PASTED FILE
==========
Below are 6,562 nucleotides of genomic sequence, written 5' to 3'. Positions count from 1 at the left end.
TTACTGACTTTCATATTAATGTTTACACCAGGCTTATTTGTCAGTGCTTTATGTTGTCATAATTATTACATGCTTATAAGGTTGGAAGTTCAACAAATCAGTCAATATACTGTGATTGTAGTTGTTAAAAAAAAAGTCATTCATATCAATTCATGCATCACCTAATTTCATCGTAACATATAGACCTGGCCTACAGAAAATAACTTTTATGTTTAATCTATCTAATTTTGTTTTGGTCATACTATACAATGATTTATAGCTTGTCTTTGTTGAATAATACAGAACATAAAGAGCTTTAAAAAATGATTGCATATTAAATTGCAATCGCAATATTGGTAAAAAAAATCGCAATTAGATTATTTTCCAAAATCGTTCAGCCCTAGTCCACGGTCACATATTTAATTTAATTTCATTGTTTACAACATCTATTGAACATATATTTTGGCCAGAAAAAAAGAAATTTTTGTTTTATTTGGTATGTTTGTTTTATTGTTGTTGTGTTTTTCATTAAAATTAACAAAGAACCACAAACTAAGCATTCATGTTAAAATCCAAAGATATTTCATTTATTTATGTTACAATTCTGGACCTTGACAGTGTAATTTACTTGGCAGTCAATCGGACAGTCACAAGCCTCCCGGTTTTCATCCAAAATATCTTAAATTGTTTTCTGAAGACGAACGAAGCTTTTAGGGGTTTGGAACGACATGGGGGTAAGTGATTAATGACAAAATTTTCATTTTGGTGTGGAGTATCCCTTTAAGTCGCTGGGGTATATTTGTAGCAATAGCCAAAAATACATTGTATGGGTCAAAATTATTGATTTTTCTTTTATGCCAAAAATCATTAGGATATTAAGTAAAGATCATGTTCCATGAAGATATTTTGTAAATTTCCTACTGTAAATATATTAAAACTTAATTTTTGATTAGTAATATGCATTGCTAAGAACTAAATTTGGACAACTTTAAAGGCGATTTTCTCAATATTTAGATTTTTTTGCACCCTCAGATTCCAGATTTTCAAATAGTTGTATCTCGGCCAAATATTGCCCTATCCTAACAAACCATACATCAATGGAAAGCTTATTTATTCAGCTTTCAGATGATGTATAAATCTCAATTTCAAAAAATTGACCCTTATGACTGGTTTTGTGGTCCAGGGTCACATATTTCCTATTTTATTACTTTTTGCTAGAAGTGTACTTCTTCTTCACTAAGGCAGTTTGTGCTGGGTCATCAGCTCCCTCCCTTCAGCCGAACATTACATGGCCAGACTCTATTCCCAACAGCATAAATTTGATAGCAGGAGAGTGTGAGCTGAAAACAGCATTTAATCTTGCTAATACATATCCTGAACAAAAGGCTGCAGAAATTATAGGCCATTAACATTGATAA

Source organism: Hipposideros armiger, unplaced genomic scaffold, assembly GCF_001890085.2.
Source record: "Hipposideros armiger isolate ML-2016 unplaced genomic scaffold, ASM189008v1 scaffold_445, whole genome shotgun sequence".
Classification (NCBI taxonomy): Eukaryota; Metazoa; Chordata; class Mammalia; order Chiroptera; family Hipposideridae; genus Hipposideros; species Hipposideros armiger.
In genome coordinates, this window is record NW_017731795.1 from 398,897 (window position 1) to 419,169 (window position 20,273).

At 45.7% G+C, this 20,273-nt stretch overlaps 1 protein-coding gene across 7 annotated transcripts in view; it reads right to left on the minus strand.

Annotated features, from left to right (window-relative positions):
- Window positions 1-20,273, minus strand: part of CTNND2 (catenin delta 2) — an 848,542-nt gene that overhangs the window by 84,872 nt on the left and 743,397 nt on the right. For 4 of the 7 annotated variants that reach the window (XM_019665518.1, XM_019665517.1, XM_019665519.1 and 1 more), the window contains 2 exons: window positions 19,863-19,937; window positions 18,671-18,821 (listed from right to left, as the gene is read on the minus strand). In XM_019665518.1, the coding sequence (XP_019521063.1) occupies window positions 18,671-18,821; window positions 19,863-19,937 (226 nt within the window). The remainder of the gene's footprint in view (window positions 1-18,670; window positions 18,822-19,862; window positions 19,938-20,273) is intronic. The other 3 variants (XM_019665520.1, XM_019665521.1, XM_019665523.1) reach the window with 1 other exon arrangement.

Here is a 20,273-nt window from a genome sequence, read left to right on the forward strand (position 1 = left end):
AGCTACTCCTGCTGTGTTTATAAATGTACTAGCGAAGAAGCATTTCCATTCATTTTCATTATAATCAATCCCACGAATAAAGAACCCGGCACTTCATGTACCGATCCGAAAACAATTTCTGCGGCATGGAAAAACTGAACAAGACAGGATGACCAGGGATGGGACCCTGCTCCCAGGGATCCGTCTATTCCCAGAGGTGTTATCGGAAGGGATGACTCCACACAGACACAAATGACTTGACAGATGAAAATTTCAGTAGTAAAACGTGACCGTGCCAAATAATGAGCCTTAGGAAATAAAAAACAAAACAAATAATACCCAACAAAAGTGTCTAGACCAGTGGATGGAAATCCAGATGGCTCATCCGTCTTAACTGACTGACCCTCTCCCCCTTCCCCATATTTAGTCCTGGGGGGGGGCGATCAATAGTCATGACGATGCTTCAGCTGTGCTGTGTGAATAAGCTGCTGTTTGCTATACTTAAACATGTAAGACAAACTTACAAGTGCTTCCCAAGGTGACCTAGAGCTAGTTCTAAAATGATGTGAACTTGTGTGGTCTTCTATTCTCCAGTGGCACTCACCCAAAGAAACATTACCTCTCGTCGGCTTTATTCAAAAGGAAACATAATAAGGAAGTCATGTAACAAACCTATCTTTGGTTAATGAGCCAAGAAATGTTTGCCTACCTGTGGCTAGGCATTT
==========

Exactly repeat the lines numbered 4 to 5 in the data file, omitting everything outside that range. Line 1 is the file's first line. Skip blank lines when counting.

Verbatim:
Source record: "Hipposideros armiger isolate ML-2016 unplaced genomic scaffold, ASM189008v1 scaffold_445, whole genome shotgun sequence".
Classification (NCBI taxonomy): Eukaryota; Metazoa; Chordata; class Mammalia; order Chiroptera; family Hipposideridae; genus Hipposideros; species Hipposideros armiger.